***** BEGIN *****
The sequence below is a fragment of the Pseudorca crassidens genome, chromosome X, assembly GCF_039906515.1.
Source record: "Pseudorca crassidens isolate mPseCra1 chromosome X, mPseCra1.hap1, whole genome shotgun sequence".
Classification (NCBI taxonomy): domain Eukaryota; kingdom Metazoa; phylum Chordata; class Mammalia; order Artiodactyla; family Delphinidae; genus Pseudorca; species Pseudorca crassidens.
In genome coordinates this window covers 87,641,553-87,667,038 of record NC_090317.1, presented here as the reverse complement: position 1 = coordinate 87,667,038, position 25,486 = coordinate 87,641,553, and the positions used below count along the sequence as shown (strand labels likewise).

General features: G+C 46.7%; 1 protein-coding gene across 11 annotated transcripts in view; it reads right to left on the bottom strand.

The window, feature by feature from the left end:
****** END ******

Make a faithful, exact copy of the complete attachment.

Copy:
The sequence below is a fragment of the Pseudorca crassidens genome, chromosome X, assembly GCF_039906515.1.
Source record: "Pseudorca crassidens isolate mPseCra1 chromosome X, mPseCra1.hap1, whole genome shotgun sequence".
Classification (NCBI taxonomy): domain Eukaryota; kingdom Metazoa; phylum Chordata; class Mammalia; order Artiodactyla; family Delphinidae; genus Pseudorca; species Pseudorca crassidens.
In genome coordinates this window covers 87,641,553-87,667,038 of record NC_090317.1, presented here as the reverse complement: position 1 = coordinate 87,667,038, position 25,486 = coordinate 87,641,553, and the positions used below count along the sequence as shown (strand labels likewise).

General features: G+C 46.7%; 1 protein-coding gene across 11 annotated transcripts in view; it reads right to left on the bottom strand.

The window, feature by feature from the left end: